‘I said why do you say that. And he said because there was a last train, it had 250 children on the train… they had closed the border and all those children had to be taken off the train.

‘That moment is reconstructed in this feature film. It traumatised Nicky, and I think for him, the memory was of his failure,’ she added.

Dame Esther Rantzen, who as the presenter of That's Life orchestrated the emotional reunion, told this week of Sir Nicholas's deep sense of guilt that a final trainload of children could not be saved. Above: The presenter in March last year

In 1983, when she was presenter of That's Life

Dame Esther Rantzen, who as the presenter of That’s Life orchestrated the emotional reunion, told this week of Sir Nicholas’s deep sense of guilt that a final trainload of children could not be saved. Above: The presenter in March last year, and in 1983, when she was presenter of That’s Life

Sir Nicholas is set to be portrayed by Oscar-winner Anthony Hopkins in upcoming film One Life

Sir Nicholas is set to be portrayed by Oscar-winner Anthony Hopkins in upcoming film One Life

Sir Anthony Hopkins filming scenes for One Life, which is set to be released in September

Sir Anthony Hopkins filming scenes for One Life, which is set to be released in September

‘When I heard him say that I was so determined to change that, to make him understand what he had done. 

‘And that is why we invited as many of those survivors as we possibly could, surrounded him with them as a surprise and he was forced to confront that although for him he hadn’t saved enough, he had saved hundreds of precious lives that would not exist without him.’

Also speaking yesterday was survivor Lady Milena Grenfell-Baines, who was aged nine in 1939 when she was saved by Sir Nicholas.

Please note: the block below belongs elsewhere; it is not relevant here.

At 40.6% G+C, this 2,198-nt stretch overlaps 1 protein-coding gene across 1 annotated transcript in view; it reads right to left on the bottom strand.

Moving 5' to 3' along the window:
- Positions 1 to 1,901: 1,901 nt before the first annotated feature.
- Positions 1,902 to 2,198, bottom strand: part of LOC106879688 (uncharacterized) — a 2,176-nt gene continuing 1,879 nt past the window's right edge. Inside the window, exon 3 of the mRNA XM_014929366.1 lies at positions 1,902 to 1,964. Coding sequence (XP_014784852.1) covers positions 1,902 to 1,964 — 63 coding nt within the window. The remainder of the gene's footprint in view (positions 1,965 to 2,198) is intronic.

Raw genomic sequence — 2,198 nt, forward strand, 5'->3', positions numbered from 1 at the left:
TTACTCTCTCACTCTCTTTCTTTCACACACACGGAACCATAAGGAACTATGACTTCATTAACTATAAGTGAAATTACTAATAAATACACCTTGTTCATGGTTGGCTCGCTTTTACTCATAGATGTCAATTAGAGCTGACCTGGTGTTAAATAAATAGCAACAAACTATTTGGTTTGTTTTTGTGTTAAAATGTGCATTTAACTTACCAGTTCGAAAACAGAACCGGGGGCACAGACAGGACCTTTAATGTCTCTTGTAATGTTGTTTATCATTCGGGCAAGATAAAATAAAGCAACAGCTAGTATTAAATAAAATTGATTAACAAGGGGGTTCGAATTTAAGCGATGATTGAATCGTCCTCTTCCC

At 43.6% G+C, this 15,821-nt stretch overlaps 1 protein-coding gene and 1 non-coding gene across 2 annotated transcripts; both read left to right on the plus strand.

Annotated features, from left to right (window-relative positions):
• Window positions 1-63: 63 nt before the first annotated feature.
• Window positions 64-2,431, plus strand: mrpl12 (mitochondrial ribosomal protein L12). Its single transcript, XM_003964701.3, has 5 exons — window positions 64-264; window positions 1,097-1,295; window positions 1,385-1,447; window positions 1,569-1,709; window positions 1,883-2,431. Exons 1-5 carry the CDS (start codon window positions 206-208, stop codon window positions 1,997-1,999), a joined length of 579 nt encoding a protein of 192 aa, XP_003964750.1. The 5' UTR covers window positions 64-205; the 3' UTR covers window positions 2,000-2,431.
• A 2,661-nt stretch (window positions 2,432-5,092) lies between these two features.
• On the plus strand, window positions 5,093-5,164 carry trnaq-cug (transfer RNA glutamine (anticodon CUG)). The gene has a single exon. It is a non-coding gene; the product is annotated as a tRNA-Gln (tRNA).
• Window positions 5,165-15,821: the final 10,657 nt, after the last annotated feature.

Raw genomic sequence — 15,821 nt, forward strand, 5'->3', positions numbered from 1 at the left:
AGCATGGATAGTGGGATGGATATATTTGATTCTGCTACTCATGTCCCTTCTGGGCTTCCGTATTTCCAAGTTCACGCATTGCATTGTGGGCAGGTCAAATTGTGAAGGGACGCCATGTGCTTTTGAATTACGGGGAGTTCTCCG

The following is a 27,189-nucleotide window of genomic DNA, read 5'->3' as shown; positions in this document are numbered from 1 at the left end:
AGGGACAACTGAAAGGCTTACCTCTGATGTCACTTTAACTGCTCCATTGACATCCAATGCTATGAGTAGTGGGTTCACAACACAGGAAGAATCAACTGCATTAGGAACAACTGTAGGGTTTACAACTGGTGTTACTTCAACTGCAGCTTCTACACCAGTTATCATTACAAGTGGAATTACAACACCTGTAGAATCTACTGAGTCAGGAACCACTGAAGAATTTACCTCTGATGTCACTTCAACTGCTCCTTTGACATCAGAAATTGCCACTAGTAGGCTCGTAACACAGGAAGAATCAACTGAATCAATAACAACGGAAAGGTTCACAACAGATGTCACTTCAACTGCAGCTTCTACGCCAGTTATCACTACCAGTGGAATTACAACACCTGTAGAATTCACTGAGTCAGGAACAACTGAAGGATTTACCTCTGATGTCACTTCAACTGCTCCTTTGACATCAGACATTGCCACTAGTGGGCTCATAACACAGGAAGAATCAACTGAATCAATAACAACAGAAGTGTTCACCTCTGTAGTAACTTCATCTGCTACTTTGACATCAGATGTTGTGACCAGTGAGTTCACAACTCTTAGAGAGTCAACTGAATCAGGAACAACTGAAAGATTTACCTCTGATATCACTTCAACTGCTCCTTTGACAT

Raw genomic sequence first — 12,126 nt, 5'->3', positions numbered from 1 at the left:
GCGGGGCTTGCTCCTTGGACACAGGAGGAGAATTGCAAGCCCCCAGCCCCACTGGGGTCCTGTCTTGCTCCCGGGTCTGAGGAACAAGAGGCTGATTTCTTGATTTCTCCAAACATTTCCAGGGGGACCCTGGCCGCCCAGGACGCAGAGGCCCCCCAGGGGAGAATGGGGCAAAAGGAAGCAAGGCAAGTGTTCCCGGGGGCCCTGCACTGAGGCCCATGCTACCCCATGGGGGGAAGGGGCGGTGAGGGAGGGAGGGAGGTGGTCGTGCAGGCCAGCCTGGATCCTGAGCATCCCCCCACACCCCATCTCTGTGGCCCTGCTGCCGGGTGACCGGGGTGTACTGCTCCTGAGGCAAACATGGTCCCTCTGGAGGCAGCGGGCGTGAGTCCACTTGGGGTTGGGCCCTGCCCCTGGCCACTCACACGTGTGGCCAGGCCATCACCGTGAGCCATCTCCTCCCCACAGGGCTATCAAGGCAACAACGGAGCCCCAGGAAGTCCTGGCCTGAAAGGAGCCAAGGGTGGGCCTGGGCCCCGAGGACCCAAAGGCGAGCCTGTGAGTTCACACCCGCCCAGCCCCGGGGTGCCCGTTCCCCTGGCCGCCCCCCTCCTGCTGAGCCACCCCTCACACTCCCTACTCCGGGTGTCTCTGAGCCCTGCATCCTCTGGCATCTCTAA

She was one of two survivors on That’s Life who were initially introduced to Sir Nicholas.  

‘To all of us it was a tremendous surprise at the solving of a mystery that had been haunting us for 40 odd years as to who and how we got on that train,’ she said.

Lady Grenfell-Baines told of how she was given an autograph book by her grandfather and was carrying it with her on the train. 

Her grandfather had the ‘good sense’ to fill the book with messages from relatives. 

She added that the book had the names of some of the children she travelled with on her train.  

Sir Nicholas’s grandson, Laurence, said: ‘We grew up knowing the Kinder people like Milena and others who would come to Nicky’s birthday parties and when i was a child I really didn’t know what the fuss was all about.

‘So it wasn’t until I turned 18 or so, and I had to think, hang on a moment, he really is not just my grandfather but really special in all these ways that people are saying.’ 

Sir Nicholas’s saved the children with the help of fellow Briton Trevor Chadwick, who was later lovingly called the Purbeck Schindler.

The pair met in Prague when they were both working as volunteers in helping children from Jewish families at risk from the Nazis.

Also speaking yesterday was survivor Lady Milena Grenfell-Baines, who was aged nine in 1939 when she was saved by Sir Nicholas. She was one of two survivors on That's Life who were initially introduced to Sir Nicholas